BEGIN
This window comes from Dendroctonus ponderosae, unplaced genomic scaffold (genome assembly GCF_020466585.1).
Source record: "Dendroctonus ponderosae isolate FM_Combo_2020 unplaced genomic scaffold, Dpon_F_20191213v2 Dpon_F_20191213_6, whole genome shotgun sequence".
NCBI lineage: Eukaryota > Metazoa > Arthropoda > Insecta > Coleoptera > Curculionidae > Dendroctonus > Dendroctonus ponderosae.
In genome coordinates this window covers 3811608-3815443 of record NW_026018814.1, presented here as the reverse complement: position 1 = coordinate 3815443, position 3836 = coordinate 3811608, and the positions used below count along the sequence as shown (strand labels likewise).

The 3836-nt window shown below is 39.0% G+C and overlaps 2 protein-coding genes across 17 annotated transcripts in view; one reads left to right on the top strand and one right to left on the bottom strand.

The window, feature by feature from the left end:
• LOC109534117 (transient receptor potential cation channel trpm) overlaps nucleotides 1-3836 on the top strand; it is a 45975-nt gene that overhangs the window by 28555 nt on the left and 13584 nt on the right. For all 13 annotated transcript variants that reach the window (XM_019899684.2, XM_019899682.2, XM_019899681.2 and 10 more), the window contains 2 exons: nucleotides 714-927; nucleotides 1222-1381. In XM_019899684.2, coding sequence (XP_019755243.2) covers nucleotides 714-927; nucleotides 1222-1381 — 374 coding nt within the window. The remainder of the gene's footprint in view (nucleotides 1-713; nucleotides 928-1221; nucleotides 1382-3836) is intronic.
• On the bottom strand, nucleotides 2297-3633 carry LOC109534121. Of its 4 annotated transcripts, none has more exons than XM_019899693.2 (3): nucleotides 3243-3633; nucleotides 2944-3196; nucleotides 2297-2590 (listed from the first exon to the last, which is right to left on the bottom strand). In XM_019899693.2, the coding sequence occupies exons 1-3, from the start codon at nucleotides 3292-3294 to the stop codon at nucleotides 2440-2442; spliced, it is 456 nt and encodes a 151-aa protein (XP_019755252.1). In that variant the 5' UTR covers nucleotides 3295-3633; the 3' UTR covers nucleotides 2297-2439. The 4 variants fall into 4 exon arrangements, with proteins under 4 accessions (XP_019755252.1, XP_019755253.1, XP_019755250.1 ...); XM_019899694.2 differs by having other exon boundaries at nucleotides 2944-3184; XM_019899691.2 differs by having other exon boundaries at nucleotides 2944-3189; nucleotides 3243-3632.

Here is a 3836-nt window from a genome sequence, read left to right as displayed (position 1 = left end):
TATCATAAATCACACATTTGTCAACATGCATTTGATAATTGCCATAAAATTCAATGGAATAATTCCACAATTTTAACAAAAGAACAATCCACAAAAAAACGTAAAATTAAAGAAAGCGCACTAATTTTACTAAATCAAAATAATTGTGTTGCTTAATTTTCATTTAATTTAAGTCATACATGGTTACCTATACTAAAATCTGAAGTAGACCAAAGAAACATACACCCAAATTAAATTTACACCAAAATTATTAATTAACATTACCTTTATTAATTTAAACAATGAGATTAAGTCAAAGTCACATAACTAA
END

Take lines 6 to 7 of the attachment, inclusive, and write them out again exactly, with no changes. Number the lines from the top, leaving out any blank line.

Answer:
The window, feature by feature from the left end:
• LOC109534117 (transient receptor potential cation channel trpm) overlaps nucleotides 1-3836 on the top strand; it is a 45975-nt gene that overhangs the window by 28555 nt on the left and 13584 nt on the right. For all 13 annotated transcript variants that reach the window (XM_019899684.2, XM_019899682.2, XM_019899681.2 and 10 more), the window contains 2 exons: nucleotides 714-927; nucleotides 1222-1381. In XM_019899684.2, coding sequence (XP_019755243.2) covers nucleotides 714-927; nucleotides 1222-1381 — 374 coding nt within the window. The remainder of the gene's footprint in view (nucleotides 1-713; nucleotides 928-1221; nucleotides 1382-3836) is intronic.